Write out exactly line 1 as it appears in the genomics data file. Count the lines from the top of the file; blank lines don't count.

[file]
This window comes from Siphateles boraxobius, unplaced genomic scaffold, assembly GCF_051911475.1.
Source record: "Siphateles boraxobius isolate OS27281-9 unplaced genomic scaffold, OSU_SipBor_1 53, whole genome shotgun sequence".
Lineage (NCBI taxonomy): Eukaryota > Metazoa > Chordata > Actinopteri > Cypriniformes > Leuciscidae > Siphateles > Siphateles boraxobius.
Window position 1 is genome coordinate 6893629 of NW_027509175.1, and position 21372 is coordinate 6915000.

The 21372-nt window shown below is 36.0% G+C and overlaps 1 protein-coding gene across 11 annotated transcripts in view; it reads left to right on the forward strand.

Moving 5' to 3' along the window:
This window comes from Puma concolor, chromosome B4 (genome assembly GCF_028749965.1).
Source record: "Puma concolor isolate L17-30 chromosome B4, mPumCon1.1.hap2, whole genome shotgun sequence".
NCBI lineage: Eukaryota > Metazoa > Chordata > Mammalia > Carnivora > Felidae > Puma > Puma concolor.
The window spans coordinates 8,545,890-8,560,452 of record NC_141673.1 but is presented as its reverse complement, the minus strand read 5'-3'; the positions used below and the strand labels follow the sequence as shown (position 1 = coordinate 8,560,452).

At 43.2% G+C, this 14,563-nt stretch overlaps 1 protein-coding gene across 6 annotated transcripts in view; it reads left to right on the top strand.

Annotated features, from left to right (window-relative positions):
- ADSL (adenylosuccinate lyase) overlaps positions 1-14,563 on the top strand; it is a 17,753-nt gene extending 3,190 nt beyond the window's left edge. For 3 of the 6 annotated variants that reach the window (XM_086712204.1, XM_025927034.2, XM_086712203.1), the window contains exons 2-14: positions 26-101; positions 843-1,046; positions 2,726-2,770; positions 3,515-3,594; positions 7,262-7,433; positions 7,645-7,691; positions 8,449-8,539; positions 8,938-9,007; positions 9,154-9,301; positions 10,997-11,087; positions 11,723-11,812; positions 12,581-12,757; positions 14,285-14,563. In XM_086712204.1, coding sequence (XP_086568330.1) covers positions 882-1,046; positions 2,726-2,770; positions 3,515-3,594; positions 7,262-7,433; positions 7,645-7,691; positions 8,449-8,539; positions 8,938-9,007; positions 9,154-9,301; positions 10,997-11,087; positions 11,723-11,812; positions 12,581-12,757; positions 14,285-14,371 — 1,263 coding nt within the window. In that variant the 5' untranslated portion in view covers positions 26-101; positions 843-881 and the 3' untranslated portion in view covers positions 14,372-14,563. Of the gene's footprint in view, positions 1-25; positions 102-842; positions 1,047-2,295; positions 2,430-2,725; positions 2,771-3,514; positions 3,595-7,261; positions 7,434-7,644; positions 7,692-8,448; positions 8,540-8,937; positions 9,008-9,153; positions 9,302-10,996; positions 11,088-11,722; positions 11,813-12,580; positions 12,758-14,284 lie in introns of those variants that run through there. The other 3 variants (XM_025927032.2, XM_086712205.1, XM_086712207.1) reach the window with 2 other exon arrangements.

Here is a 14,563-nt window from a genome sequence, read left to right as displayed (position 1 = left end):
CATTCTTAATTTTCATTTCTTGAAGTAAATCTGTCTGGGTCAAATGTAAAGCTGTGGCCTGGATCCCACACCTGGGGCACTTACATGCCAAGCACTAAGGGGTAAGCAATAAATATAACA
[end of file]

This window comes from Siphateles boraxobius, unplaced genomic scaffold, assembly GCF_051911475.1.